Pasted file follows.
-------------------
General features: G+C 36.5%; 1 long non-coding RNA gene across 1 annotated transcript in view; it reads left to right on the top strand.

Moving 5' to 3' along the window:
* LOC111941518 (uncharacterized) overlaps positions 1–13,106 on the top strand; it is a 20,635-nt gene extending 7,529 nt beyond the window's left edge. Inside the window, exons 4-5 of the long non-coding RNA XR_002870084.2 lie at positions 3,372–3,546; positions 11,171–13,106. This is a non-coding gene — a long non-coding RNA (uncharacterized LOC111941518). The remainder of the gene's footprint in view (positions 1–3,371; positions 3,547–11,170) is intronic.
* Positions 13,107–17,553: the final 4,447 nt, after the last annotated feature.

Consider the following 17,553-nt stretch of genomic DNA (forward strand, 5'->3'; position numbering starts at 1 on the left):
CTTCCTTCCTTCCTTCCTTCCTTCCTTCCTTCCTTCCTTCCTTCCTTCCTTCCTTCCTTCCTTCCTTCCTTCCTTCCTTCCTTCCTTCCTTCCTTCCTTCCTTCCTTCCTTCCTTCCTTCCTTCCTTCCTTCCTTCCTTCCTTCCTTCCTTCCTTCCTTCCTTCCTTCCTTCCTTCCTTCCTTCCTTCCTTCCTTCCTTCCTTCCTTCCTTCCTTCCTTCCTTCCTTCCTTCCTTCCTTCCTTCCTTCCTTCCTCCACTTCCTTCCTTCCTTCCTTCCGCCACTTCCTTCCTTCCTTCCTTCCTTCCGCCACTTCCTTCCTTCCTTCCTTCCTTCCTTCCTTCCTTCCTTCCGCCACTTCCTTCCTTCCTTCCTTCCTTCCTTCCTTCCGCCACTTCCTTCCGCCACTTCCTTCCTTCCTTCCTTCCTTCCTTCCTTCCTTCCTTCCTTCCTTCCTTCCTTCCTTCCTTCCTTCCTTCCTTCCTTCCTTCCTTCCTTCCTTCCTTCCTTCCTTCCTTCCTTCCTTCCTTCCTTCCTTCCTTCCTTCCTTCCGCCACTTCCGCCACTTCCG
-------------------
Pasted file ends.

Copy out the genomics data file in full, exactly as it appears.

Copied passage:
General features: G+C 36.5%; 1 long non-coding RNA gene across 1 annotated transcript in view; it reads left to right on the top strand.

Moving 5' to 3' along the window:
* LOC111941518 (uncharacterized) overlaps positions 1–13,106 on the top strand; it is a 20,635-nt gene extending 7,529 nt beyond the window's left edge. Inside the window, exons 4-5 of the long non-coding RNA XR_002870084.2 lie at positions 3,372–3,546; positions 11,171–13,106. This is a non-coding gene — a long non-coding RNA (uncharacterized LOC111941518). The remainder of the gene's footprint in view (positions 1–3,371; positions 3,547–11,170) is intronic.
* Positions 13,107–17,553: the final 4,447 nt, after the last annotated feature.

Consider the following 17,553-nt stretch of genomic DNA (forward strand, 5'->3'; position numbering starts at 1 on the left):
CTTCCTTCCTTCCTTCCTTCCTTCCTTCCTTCCTTCCTTCCTTCCTTCCTTCCTTCCTTCCTTCCTTCCTTCCTTCCTTCCTTCCTTCCTTCCTTCCTTCCTTCCTTCCTTCCTTCCTTCCTTCCTTCCTTCCTTCCTTCCTTCCTTCCTTCCTTCCTTCCTTCCTTCCTTCCTTCCTTCCTTCCTTCCTTCCTTCCTTCCTTCCTTCCTTCCTTCCTTCCTTCCTTCCTTCCTTCCTTCCTTCCTTCCTTCCTCCACTTCCTTCCTTCCTTCCTTCCGCCACTTCCTTCCTTCCTTCCTTCCTTCCGCCACTTCCTTCCTTCCTTCCTTCCTTCCTTCCTTCCTTCCTTCCGCCACTTCCTTCCTTCCTTCCTTCCTTCCTTCCTTCCGCCACTTCCTTCCGCCACTTCCTTCCTTCCTTCCTTCCTTCCTTCCTTCCTTCCTTCCTTCCTTCCTTCCTTCCTTCCTTCCTTCCTTCCTTCCTTCCTTCCTTCCTTCCTTCCTTCCTTCCTTCCTTCCTTCCTTCCTTCCTTCCTTCCTTCCTTCCTTCCGCCACTTCCGCCACTTCCG